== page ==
Document Detail

Circulating soluble endoglin levels in pregnant women in Cameroon and Malawi--associations with placental malaria and fetal growth restriction.
MedLine Citation:
PMID:  21966395     Owner:  NLM     Status:  MEDLINE    
Placental infections with Plasmodium falciparum are associated with fetal growth restriction resulting in low birth weight (LBW). The mechanisms that mediate these effects have yet to be completely described; however, they are likely to involve inflammatory processes and dysregulation of angiogenesis. Soluble endoglin (sEng), a soluble receptor of transforming growth factor (TGF)-β previously associated with preeclampsia in pregnant women and with severe malaria in children, regulates the immune system and influences angiogenesis. We hypothesized that sEng may play a role in development of LBW associated with placental malaria (PM). Plasma levels of sEng were measured in women (i) followed prospectively throughout pregnancy in Cameroon (n = 52), and (ii) in a case-control study at delivery in Malawi (n = 479). The relationships between sEng levels and gravidity, peripheral and placental parasitemia, gestational age, and adverse outcomes of PM including maternal anemia and LBW were determined. In the longitudinal cohort from Cameroon, 28 of 52 women (54%) experienced at least one malaria infection during pregnancy. In Malawi we enrolled two aparasitemic gravidity-matched controls for every case with PM. sEng levels varied over the course of gestation and were significantly higher in early and late gestation as compared to delivery (P<0.006 and P<0.0001, respectively). Circulating sEng levels were higher in primigravidae than multigravidae from both Cameroon and Malawi, irrespective of malarial infection status (p<0.046 and p<0.001, respectively). Peripheral parasitemia in Cameroonian women and PM in Malawian women were each associated with elevated sEng levels following correction for gestational age and gravidity (p = 0.006 and p = 0.033, respectively). Increased sEng was also associated with the delivery of LBW infants in primigravid Malawian women (p = 0.017); the association was with fetal growth restriction (p = 0.003) but not pre-term delivery (p = 0.286). Increased circulating maternal sEng levels are associated with P. falciparum infection in pregnancy and with fetal growth restriction in primigravidae with PM.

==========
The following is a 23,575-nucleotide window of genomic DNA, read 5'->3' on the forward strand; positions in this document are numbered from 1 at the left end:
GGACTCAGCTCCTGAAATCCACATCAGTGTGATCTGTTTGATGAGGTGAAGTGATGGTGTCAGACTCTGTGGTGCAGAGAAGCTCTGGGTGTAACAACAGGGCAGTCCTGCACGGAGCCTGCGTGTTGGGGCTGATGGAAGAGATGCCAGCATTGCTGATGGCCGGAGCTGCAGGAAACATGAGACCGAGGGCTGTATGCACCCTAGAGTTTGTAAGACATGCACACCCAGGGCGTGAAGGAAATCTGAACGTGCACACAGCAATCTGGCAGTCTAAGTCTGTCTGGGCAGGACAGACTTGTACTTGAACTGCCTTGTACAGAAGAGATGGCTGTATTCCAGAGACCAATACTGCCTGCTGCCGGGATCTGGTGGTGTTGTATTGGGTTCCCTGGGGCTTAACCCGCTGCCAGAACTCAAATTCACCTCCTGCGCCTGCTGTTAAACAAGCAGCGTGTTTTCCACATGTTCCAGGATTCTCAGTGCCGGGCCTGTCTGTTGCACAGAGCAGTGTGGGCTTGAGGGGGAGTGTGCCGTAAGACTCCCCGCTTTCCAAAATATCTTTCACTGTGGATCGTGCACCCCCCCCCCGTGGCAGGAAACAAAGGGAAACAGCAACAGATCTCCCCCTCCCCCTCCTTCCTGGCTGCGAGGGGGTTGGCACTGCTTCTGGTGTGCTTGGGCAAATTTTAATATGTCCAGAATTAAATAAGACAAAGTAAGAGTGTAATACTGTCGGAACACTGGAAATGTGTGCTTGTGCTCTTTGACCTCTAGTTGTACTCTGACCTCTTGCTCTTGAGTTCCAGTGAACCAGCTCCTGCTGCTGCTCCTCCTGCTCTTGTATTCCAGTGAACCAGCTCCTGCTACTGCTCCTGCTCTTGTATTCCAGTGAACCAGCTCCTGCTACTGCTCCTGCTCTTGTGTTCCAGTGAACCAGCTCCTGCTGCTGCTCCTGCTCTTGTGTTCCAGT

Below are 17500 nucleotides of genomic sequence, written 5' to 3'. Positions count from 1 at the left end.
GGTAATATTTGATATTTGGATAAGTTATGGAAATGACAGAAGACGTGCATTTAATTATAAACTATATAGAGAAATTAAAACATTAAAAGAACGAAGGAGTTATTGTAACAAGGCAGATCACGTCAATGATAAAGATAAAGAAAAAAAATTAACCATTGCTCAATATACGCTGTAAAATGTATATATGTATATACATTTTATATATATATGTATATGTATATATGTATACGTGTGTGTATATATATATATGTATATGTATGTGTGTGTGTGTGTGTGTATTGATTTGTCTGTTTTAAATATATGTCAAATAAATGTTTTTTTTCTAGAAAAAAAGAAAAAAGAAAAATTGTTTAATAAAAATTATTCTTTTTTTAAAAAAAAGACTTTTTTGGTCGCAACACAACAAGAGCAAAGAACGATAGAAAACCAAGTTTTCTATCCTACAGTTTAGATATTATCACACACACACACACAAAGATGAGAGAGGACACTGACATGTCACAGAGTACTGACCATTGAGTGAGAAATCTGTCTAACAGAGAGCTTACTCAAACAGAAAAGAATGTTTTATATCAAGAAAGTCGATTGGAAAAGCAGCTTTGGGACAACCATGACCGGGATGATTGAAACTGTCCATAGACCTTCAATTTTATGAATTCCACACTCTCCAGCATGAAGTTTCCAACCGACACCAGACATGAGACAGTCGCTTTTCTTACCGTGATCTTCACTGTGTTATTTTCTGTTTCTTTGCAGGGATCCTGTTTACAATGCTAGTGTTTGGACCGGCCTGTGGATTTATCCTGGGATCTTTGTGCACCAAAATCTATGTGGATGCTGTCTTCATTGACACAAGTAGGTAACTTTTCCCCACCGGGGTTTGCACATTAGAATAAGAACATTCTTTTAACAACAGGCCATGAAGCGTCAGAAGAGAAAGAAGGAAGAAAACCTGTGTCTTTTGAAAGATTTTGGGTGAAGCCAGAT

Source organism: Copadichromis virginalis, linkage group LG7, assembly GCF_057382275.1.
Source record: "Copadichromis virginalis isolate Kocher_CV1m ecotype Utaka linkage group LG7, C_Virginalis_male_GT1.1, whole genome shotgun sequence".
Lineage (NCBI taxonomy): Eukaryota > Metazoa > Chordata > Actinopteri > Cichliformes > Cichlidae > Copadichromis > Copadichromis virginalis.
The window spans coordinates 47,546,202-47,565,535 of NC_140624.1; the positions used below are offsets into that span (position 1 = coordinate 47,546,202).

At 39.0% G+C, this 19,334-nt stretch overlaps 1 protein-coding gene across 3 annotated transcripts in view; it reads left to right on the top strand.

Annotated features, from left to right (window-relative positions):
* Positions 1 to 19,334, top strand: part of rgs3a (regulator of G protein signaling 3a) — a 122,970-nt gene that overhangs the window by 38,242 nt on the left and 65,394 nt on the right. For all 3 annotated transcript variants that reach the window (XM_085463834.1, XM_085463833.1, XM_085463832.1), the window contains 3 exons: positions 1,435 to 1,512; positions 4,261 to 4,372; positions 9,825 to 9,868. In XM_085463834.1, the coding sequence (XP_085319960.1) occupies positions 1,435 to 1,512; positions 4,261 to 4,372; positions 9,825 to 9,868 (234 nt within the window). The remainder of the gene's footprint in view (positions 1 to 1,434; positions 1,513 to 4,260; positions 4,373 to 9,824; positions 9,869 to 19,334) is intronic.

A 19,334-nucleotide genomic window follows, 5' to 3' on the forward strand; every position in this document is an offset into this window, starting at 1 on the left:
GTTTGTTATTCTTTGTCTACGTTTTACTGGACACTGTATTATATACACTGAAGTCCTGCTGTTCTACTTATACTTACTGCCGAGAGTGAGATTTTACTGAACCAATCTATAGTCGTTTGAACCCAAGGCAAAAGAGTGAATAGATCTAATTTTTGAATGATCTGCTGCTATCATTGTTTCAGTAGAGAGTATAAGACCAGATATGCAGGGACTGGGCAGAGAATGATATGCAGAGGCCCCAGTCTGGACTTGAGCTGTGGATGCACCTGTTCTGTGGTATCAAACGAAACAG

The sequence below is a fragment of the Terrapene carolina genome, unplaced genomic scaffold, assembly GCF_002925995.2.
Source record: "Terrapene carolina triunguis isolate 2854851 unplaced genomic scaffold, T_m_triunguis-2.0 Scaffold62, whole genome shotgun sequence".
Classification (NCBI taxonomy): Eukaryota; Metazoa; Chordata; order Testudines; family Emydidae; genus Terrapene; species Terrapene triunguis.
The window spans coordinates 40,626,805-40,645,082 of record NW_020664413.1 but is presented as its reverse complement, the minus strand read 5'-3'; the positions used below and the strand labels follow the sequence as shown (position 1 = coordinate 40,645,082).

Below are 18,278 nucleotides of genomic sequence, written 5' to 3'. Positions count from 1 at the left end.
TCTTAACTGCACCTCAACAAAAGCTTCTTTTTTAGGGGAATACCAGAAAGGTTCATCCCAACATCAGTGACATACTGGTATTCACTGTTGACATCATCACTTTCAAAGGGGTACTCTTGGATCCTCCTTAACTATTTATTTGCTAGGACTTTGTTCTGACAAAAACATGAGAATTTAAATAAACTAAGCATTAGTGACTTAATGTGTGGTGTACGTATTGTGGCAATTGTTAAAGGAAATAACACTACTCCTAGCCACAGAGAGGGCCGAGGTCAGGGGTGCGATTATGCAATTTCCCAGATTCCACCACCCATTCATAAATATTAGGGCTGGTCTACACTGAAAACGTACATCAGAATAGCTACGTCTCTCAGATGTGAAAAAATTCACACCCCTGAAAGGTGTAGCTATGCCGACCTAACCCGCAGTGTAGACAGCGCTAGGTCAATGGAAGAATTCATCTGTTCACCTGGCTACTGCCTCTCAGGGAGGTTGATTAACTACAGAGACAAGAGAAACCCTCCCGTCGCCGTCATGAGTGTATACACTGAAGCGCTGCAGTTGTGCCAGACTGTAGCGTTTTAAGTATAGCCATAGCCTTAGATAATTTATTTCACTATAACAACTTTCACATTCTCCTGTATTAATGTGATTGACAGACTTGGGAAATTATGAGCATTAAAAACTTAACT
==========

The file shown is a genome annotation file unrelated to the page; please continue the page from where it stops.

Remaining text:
Karlee L Silver; Andrea L Conroy; Rose G F Leke; Robert J I Leke; Philomina Gwanmesia; Malcolm E Molyneux; Diane Wallace Taylor; Diane Taylor Wallace; Stephen J Rogerson; Kevin C Kain
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Publication Detail:
Type:  Journal Article; Research Support, N.I.H., Extramural; Research Support, Non-U.S. Gov't     Date:  2011-09-22
Journal Detail:
Title:  PloS one     Volume:  6     ISSN:  1932-6203     ISO Abbreviation:  PLoS ONE     Publication Date:  2011  
Date Detail:
Created Date:  2011-10-03     Completed Date:  2012-06-08     Revised Date:  2013-06-27    
Medline Journal Info:
Nlm Unique ID:  101285081     Medline TA:  PLoS One     Country:  United States    
Other Details:
Languages:  eng     Pagination:  e24985     Citation Subset:  IM    
Sandra A. Rotman Laboratories, McLaughlin-Rotman Centre for Global Health, University Health Network-Toronto General Hospital, University of Toronto, Toronto, Ontario, Canada.
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MeSH Terms
Antigens, CD / blood*
Case-Control Studies
Fetal Growth Retardation / blood*
Gestational Age
Malaria / blood*
Neovascularization, Physiologic
Placenta / parasitology*
Pregnancy Complications, Parasitic*
Pregnancy Outcome
Prospective Studies
Receptors, Cell Surface / blood*
Transforming Growth Factor beta / metabolism
Grant Support
063215//Wellcome Trust; 5UO1AI43888/AI/NIAID NIH HHS; MOP-115160//Canadian Institutes of Health Research; MOP-13721//Canadian Institutes of Health Research
Reg. No./Substance:
0/Antigens, CD; 0/ENG protein, human; 0/Receptors, Cell Surface; 0/Transforming Growth Factor beta
Erratum In:
PLoS One. 2011;6(10). doi:10.1371/annotation/e9946f72-821d-45ea-bcd4-3fa3ff89a5fe
Note: Wallace, Diane Taylor [corrected to Taylor, Diane Wallace]

From MEDLINE®/PubMed®, a database of the U.S. National Library of Medicine

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